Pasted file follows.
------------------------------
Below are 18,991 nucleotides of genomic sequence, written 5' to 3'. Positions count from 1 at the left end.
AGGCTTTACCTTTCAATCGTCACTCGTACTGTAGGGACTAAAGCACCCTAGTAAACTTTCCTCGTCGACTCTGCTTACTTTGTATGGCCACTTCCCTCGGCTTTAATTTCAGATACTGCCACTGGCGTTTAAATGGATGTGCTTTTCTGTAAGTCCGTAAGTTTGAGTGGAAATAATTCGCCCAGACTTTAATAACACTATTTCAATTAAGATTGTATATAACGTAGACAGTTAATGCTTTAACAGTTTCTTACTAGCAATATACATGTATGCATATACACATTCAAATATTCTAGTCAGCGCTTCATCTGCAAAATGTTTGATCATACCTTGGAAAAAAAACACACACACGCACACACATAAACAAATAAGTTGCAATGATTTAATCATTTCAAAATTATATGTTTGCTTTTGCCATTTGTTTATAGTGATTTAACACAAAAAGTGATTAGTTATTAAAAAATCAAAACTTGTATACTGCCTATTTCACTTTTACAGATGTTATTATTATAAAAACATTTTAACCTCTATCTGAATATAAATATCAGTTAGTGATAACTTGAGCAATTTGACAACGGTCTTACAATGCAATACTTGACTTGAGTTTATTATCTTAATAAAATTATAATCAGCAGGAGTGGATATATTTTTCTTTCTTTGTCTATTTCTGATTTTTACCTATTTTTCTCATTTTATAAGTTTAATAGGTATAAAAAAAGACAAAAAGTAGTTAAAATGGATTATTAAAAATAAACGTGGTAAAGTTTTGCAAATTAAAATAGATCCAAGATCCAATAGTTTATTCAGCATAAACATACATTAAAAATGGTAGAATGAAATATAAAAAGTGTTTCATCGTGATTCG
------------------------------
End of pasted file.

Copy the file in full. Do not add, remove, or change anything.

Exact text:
Below are 18,991 nucleotides of genomic sequence, written 5' to 3'. Positions count from 1 at the left end.
AGGCTTTACCTTTCAATCGTCACTCGTACTGTAGGGACTAAAGCACCCTAGTAAACTTTCCTCGTCGACTCTGCTTACTTTGTATGGCCACTTCCCTCGGCTTTAATTTCAGATACTGCCACTGGCGTTTAAATGGATGTGCTTTTCTGTAAGTCCGTAAGTTTGAGTGGAAATAATTCGCCCAGACTTTAATAACACTATTTCAATTAAGATTGTATATAACGTAGACAGTTAATGCTTTAACAGTTTCTTACTAGCAATATACATGTATGCATATACACATTCAAATATTCTAGTCAGCGCTTCATCTGCAAAATGTTTGATCATACCTTGGAAAAAAAACACACACACGCACACACATAAACAAATAAGTTGCAATGATTTAATCATTTCAAAATTATATGTTTGCTTTTGCCATTTGTTTATAGTGATTTAACACAAAAAGTGATTAGTTATTAAAAAATCAAAACTTGTATACTGCCTATTTCACTTTTACAGATGTTATTATTATAAAAACATTTTAACCTCTATCTGAATATAAATATCAGTTAGTGATAACTTGAGCAATTTGACAACGGTCTTACAATGCAATACTTGACTTGAGTTTATTATCTTAATAAAATTATAATCAGCAGGAGTGGATATATTTTTCTTTCTTTGTCTATTTCTGATTTTTACCTATTTTTCTCATTTTATAAGTTTAATAGGTATAAAAAAAGACAAAAAGTAGTTAAAATGGATTATTAAAAATAAACGTGGTAAAGTTTTGCAAATTAAAATAGATCCAAGATCCAATAGTTTATTCAGCATAAACATACATTAAAAATGGTAGAATGAAATATAAAAAGTGTTTCATCGTGATTCG